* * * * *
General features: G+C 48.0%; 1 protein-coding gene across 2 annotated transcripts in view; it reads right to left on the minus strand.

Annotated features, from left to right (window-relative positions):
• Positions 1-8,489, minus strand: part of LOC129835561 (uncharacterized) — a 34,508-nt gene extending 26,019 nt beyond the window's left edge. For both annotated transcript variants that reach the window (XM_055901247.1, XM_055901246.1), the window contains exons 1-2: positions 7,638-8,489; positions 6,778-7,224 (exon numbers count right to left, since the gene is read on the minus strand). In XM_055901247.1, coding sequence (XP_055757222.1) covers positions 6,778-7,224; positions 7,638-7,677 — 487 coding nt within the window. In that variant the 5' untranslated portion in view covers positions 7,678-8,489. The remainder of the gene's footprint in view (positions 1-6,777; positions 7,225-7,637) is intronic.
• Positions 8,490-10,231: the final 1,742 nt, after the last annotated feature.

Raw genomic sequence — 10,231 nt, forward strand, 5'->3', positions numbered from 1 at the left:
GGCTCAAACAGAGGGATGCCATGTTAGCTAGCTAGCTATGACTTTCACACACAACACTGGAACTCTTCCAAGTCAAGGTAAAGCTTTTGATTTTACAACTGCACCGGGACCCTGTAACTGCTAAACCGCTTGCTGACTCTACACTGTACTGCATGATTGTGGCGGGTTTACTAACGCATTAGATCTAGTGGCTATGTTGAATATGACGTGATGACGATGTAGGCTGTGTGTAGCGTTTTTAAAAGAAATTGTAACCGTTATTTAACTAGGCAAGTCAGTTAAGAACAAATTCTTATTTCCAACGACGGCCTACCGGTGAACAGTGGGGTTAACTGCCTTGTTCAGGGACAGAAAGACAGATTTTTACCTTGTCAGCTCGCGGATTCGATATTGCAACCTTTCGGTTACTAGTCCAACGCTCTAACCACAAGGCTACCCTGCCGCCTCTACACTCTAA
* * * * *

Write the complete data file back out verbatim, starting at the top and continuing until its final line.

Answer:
General features: G+C 48.0%; 1 protein-coding gene across 2 annotated transcripts in view; it reads right to left on the minus strand.

Annotated features, from left to right (window-relative positions):
• Positions 1-8,489, minus strand: part of LOC129835561 (uncharacterized) — a 34,508-nt gene extending 26,019 nt beyond the window's left edge. For both annotated transcript variants that reach the window (XM_055901247.1, XM_055901246.1), the window contains exons 1-2: positions 7,638-8,489; positions 6,778-7,224 (exon numbers count right to left, since the gene is read on the minus strand). In XM_055901247.1, coding sequence (XP_055757222.1) covers positions 6,778-7,224; positions 7,638-7,677 — 487 coding nt within the window. In that variant the 5' untranslated portion in view covers positions 7,678-8,489. The remainder of the gene's footprint in view (positions 1-6,777; positions 7,225-7,637) is intronic.
• Positions 8,490-10,231: the final 1,742 nt, after the last annotated feature.

Raw genomic sequence — 10,231 nt, forward strand, 5'->3', positions numbered from 1 at the left:
GGCTCAAACAGAGGGATGCCATGTTAGCTAGCTAGCTATGACTTTCACACACAACACTGGAACTCTTCCAAGTCAAGGTAAAGCTTTTGATTTTACAACTGCACCGGGACCCTGTAACTGCTAAACCGCTTGCTGACTCTACACTGTACTGCATGATTGTGGCGGGTTTACTAACGCATTAGATCTAGTGGCTATGTTGAATATGACGTGATGACGATGTAGGCTGTGTGTAGCGTTTTTAAAAGAAATTGTAACCGTTATTTAACTAGGCAAGTCAGTTAAGAACAAATTCTTATTTCCAACGACGGCCTACCGGTGAACAGTGGGGTTAACTGCCTTGTTCAGGGACAGAAAGACAGATTTTTACCTTGTCAGCTCGCGGATTCGATATTGCAACCTTTCGGTTACTAGTCCAACGCTCTAACCACAAGGCTACCCTGCCGCCTCTACACTCTAA